Aston Martin’s recent announcement of Martin Whitmarsh’s arrival and the creation of the new Aston Martin Performance Technologies looks like a leaf right out of the McLaren book, and right now it’s hard to blame anyone for wanting to follow that blueprint.
OK, Aston is quite a few chapters behind in terms of McLaren Applied Technologies – established in 1991 – but it is quite clearly looking at aspects of its business where it was lacking compared to competitors and seeking ways to improve.
And it would do well to do the same when it looks at the racing team, because McLaren deserves a lot of credit right now.
This is a team that wasn’t making itself particularly likable towards the end of its Honda era, but it took a long, hard look at its own failings when they were laid bare by the switch to Renault. And from there, the rebuilding process under Zak Brown took on added momentum.
From ending 2018 with one of the worst cars on the grid – picking up just two point-scoring results after the summer break – to sitting third in the constructors’ standings this year, the turnaround has been as consistent as it has been impressive. Year-on-year, there are further improvements and signs that this is a team really working its way towards the front once again.
There’s no one-off standout season based on another car or specific power unit. Last year the McLaren was strong, this year it’s even stronger.
For a while now it has been easy to categorize the F1 grid as the frontrunners (Mercedes, Red Bull), the midfield (McLaren, Ferrari, Alpine, AlphaTauri, Aston Martin) and the backmarkers (Williams, Alfa Romeo, Haas). But this year, McLaren and Ferrari have separated themselves from the rest of the midfield, each scoring double the points of the former Renault team in fifth place.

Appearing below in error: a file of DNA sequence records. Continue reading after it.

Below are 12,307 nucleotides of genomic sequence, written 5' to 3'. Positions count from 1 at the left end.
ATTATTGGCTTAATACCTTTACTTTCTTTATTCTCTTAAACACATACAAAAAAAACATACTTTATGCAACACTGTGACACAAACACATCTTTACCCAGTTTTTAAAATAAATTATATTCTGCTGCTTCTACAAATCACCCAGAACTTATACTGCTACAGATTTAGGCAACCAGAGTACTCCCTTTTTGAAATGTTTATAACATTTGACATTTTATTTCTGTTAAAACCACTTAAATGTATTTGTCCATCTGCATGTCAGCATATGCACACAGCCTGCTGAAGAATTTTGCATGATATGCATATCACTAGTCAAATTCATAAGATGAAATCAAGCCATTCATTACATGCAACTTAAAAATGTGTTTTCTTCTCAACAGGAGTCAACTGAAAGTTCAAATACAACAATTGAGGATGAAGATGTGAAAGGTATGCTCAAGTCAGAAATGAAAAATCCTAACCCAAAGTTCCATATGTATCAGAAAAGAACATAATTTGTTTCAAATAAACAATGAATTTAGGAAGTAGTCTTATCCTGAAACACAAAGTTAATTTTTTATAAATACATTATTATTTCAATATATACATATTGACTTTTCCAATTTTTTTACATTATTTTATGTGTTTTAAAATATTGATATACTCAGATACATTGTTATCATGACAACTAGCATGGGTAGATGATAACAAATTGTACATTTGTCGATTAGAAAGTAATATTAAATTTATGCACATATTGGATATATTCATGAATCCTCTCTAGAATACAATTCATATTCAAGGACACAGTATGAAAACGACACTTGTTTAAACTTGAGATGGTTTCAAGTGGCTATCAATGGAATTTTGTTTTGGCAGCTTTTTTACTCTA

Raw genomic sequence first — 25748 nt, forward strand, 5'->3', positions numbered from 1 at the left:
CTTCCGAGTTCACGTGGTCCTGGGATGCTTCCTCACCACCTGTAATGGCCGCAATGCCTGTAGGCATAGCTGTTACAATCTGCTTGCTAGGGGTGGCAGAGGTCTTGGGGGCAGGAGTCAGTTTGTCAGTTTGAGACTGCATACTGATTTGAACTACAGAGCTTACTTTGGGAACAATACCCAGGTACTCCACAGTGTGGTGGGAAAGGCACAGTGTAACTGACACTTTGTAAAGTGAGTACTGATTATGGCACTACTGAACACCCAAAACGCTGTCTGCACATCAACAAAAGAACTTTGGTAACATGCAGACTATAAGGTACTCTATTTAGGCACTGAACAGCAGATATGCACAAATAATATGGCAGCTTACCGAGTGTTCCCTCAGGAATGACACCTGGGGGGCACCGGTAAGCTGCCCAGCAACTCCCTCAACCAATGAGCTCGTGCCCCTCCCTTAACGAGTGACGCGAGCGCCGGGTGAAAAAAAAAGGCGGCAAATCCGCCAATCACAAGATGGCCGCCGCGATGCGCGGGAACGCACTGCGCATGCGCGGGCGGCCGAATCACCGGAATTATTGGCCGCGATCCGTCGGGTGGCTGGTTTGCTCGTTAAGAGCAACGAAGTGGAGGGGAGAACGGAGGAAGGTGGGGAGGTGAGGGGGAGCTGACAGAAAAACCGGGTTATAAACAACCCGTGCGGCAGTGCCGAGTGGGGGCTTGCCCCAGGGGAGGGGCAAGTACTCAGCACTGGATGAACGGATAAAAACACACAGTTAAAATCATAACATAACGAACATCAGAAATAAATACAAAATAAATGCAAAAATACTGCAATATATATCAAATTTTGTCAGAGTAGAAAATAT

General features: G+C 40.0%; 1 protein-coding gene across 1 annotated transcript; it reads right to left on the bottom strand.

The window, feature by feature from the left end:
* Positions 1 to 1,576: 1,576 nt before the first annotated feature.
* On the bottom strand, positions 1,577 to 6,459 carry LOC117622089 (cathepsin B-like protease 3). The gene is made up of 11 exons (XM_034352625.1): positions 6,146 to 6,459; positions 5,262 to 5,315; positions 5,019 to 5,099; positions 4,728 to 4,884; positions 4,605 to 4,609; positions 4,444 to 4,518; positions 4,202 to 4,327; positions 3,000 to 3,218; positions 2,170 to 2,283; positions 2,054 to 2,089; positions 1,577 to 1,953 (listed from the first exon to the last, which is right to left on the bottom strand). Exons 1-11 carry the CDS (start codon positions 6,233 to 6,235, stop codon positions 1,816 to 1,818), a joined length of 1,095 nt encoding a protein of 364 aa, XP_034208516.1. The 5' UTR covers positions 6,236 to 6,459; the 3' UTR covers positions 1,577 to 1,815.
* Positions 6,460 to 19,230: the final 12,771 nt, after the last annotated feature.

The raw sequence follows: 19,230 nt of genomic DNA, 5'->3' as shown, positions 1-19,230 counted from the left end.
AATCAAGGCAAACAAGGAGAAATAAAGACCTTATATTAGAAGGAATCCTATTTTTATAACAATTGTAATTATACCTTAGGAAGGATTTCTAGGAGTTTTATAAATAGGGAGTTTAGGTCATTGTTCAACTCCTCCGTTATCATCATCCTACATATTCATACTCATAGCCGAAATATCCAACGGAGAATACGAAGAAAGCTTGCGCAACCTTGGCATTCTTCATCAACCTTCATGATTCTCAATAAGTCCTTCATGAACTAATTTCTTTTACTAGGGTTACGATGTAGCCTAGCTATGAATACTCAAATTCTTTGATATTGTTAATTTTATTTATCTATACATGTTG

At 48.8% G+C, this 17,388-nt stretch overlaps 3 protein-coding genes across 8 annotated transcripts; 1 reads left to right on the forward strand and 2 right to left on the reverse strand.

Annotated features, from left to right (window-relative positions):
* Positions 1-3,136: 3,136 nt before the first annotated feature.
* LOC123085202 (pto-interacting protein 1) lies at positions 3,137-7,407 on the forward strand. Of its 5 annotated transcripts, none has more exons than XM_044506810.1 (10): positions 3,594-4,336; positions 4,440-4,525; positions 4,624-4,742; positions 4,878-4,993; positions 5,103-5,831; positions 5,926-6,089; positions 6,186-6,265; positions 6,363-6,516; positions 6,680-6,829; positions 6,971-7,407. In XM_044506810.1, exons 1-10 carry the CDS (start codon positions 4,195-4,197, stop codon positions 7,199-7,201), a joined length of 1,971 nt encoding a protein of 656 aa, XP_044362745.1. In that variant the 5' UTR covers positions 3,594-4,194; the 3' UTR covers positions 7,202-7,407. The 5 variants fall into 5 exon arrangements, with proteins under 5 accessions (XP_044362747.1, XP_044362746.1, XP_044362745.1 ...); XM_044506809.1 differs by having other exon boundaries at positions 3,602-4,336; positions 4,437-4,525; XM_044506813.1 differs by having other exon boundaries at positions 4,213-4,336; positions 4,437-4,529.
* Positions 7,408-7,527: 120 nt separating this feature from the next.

But in that midfield there were victories for the three As over the past 12 months, and not the two historic outfits. Ferrari perhaps should have had one in Monaco, and nearly did at Silverstone, while McLaren can also point to Monaco and Monza last year as close calls.
This time round, Italy marked the end of a triple-header that really emphasized just how strong the team is becoming.
At Spa, Lando Norris looked a genuine threat for pole position – perhaps even the favorite – before his crash in Q3, and we never got to see how the pace of the car would play out with Daniel Ricciardo staring from fourth. But the signs were there, and in Monza the team executed perfectly.
The car was quick enough to be right in the mix both in qualifying and the races, and McLaren showed no rustiness when it finally had a race win on offer. Ricciardo was never looking like he would surrender the lead after keeping Max Verstappen at bay, but once Norris was up to second – achieved with an on-track overtake of Charles Leclerc, don’t forget – he seemed just as assured.
The two drivers worked together to control the race from the front, showing just why the experienced race-winner was such a big addition this year, even if he had struggled until the summer break. But it’s Norris who has been riding the McLaren wave for longer; who experienced races that didn’t go the team’s way due to matters outside its control, and now a race that very much did simply based on an excellent performance.